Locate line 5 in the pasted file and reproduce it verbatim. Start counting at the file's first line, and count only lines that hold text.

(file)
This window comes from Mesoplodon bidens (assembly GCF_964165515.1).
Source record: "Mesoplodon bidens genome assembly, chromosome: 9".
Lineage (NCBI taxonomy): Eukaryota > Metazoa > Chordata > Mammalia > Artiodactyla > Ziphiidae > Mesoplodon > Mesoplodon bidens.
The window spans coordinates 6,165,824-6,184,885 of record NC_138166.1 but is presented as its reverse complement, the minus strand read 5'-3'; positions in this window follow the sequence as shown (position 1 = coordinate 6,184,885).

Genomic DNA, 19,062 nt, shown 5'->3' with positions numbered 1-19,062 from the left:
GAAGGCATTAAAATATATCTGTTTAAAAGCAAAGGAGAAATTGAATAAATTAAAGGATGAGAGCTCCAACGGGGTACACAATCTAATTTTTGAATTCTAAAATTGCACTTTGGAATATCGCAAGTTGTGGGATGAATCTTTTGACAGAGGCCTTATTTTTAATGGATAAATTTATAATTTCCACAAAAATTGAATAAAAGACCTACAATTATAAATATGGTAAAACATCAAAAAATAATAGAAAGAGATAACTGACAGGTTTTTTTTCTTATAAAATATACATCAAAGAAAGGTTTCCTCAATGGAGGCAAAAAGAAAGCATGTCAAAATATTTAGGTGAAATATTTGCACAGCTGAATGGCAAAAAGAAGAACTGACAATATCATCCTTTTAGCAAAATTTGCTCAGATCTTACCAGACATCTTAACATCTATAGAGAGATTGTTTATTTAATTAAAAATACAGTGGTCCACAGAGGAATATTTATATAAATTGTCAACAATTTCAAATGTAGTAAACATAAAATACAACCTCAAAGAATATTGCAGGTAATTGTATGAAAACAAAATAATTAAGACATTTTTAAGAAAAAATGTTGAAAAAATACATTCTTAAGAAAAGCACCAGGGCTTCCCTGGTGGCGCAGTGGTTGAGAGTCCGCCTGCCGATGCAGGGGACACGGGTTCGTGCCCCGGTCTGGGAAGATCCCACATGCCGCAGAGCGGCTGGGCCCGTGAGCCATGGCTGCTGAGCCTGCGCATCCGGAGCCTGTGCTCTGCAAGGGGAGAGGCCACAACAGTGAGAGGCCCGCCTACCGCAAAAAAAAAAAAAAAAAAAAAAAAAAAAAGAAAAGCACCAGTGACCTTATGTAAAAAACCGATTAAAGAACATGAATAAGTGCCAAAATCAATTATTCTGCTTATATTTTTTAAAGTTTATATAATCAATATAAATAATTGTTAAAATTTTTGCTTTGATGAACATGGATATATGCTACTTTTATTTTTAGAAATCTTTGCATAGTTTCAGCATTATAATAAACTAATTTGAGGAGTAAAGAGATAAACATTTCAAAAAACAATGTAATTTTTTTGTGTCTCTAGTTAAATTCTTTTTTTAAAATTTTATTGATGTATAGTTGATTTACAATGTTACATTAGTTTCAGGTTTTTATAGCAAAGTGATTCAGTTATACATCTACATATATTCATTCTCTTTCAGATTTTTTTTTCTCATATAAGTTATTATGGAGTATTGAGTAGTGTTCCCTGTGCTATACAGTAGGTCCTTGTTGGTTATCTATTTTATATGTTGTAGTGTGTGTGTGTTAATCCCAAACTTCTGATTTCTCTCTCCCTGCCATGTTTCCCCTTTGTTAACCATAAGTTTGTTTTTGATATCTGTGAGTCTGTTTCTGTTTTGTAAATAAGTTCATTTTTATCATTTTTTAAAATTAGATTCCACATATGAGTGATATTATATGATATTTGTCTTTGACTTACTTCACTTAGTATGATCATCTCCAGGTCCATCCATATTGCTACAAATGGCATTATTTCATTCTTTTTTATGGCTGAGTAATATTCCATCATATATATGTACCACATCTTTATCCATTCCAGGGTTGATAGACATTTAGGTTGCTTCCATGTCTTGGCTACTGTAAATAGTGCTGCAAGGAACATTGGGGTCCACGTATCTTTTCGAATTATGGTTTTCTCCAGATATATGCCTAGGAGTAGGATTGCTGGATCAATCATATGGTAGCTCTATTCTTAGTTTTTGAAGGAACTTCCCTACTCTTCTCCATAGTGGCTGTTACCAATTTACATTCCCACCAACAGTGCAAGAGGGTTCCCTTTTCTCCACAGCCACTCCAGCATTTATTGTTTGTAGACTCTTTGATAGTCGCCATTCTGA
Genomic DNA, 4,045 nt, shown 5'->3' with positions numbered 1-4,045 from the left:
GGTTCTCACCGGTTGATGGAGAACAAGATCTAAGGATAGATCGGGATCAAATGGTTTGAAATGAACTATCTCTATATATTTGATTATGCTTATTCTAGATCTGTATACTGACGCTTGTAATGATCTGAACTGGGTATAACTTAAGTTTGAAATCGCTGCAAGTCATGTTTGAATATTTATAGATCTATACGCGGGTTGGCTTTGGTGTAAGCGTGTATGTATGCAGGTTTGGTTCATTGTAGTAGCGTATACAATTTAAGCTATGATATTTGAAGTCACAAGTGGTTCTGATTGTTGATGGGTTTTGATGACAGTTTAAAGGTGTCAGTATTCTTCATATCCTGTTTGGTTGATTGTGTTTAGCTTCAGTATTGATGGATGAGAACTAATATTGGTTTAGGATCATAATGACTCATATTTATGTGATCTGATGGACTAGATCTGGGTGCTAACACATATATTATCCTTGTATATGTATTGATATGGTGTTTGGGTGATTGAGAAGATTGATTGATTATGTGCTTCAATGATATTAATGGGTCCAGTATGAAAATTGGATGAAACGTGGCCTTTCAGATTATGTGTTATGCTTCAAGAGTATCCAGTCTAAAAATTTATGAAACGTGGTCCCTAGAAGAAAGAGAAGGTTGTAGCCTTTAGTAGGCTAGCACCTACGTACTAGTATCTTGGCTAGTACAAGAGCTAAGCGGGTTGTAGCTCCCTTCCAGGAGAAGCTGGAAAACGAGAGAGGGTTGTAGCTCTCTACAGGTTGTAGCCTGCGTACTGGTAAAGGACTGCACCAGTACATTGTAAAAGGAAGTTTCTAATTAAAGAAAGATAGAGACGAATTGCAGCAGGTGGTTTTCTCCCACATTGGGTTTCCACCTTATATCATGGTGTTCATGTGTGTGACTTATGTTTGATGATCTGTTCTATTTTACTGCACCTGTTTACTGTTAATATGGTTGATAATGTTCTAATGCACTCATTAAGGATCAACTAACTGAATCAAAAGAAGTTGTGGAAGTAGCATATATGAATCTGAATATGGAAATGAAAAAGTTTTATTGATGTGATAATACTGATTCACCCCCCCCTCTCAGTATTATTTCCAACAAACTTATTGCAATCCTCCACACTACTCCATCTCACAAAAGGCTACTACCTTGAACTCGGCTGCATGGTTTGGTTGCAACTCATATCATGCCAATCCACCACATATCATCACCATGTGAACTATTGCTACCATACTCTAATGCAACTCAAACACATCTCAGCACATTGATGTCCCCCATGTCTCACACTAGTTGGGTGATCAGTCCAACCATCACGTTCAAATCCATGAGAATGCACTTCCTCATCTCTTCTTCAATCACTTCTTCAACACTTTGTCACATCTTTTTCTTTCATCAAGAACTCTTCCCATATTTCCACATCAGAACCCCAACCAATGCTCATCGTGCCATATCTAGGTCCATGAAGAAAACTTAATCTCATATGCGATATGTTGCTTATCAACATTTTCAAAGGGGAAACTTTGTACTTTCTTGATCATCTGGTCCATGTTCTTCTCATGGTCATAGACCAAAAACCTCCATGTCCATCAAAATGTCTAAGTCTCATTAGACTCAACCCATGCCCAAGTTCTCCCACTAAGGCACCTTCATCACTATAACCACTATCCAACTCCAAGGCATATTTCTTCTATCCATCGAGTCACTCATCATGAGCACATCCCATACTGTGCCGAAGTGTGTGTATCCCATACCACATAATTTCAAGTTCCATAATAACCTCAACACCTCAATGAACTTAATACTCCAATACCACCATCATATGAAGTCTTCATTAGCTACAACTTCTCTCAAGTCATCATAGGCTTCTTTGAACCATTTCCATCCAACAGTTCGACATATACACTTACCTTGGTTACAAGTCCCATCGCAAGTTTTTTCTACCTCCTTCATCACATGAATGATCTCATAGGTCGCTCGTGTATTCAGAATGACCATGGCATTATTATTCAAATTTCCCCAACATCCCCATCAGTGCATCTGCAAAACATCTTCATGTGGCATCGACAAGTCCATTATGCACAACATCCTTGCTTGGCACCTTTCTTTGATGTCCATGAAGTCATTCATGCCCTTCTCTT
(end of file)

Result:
Genomic DNA, 19,062 nt, shown 5'->3' with positions numbered 1-19,062 from the left: